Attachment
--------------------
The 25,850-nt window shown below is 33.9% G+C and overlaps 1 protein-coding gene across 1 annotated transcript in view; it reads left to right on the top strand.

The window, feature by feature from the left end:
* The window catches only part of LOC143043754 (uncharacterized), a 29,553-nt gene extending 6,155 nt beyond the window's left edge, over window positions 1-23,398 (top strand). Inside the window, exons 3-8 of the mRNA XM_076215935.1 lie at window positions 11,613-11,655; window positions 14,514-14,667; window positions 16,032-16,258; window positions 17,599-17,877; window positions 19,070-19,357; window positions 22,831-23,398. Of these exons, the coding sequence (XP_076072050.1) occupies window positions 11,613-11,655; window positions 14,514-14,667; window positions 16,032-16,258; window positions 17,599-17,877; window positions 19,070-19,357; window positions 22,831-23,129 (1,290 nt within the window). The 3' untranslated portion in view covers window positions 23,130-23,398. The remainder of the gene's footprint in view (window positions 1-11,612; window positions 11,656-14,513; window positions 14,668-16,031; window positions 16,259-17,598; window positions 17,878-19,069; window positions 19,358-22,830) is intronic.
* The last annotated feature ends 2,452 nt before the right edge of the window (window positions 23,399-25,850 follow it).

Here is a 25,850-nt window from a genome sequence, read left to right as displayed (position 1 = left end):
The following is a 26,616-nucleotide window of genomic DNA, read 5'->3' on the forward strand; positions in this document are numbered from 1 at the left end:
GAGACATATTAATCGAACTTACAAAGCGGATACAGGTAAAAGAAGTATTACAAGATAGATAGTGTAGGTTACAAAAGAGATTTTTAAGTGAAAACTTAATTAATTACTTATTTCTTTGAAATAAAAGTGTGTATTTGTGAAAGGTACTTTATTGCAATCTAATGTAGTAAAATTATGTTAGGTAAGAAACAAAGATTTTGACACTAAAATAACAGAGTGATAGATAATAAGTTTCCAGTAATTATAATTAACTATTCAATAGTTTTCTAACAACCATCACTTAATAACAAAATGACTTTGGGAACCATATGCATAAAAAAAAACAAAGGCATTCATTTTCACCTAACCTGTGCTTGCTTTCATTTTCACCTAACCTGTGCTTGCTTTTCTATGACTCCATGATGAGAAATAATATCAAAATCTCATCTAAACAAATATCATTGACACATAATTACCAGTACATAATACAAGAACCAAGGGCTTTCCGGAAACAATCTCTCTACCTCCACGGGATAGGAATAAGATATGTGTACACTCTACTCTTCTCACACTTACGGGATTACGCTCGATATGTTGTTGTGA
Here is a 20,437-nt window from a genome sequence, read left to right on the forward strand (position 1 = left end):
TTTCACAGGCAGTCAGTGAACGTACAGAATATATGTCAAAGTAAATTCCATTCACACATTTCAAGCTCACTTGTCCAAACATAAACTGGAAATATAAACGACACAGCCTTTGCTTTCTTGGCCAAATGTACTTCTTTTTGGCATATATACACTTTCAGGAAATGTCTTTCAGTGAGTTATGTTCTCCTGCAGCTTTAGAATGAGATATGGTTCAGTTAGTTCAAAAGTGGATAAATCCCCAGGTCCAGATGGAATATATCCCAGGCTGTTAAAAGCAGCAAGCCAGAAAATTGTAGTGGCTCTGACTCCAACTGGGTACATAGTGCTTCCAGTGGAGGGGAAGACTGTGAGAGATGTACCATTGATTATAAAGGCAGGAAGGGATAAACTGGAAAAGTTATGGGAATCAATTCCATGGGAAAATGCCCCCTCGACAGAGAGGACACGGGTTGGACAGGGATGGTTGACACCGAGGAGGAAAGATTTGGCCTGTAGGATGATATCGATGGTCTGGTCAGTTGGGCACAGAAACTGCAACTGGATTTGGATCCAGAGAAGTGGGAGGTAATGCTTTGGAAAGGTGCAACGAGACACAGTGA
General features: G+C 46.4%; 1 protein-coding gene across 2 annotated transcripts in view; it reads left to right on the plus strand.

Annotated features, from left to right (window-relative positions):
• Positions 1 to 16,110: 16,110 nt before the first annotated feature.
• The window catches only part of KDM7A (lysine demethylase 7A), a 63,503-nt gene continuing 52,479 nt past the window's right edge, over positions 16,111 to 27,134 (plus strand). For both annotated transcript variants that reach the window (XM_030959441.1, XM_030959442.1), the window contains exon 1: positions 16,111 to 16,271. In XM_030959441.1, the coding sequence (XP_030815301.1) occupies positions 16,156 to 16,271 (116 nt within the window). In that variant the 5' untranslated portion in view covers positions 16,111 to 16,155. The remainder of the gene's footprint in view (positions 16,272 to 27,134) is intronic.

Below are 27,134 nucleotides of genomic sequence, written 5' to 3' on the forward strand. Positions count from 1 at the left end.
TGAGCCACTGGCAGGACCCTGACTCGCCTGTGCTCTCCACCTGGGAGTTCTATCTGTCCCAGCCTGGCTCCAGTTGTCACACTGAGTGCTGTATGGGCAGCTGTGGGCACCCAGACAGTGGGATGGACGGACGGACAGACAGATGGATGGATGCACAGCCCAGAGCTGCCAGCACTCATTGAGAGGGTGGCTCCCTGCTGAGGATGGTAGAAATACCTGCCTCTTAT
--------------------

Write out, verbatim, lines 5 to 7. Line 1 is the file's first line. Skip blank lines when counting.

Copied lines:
Here is a 25,850-nt window from a genome sequence, read left to right as displayed (position 1 = left end):
The following is a 26,616-nucleotide window of genomic DNA, read 5'->3' on the forward strand; positions in this document are numbered from 1 at the left end:
GAGACATATTAATCGAACTTACAAAGCGGATACAGGTAAAAGAAGTATTACAAGATAGATAGTGTAGGTTACAAAAGAGATTTTTAAGTGAAAACTTAATTAATTACTTATTTCTTTGAAATAAAAGTGTGTATTTGTGAAAGGTACTTTATTGCAATCTAATGTAGTAAAATTATGTTAGGTAAGAAACAAAGATTTTGACACTAAAATAACAGAGTGATAGATAATAAGTTTCCAGTAATTATAATTAACTATTCAATAGTTTTCTAACAACCATCACTTAATAACAAAATGACTTTGGGAACCATATGCATAAAAAAAAACAAAGGCATTCATTTTCACCTAACCTGTGCTTGCTTTCATTTTCACCTAACCTGTGCTTGCTTTTCTATGACTCCATGATGAGAAATAATATCAAAATCTCATCTAAACAAATATCATTGACACATAATTACCAGTACATAATACAAGAACCAAGGGCTTTCCGGAAACAATCTCTCTACCTCCACGGGATAGGAATAAGATATGTGTACACTCTACTCTTCTCACACTTACGGGATTACGCTCGATATGTTGTTGTGA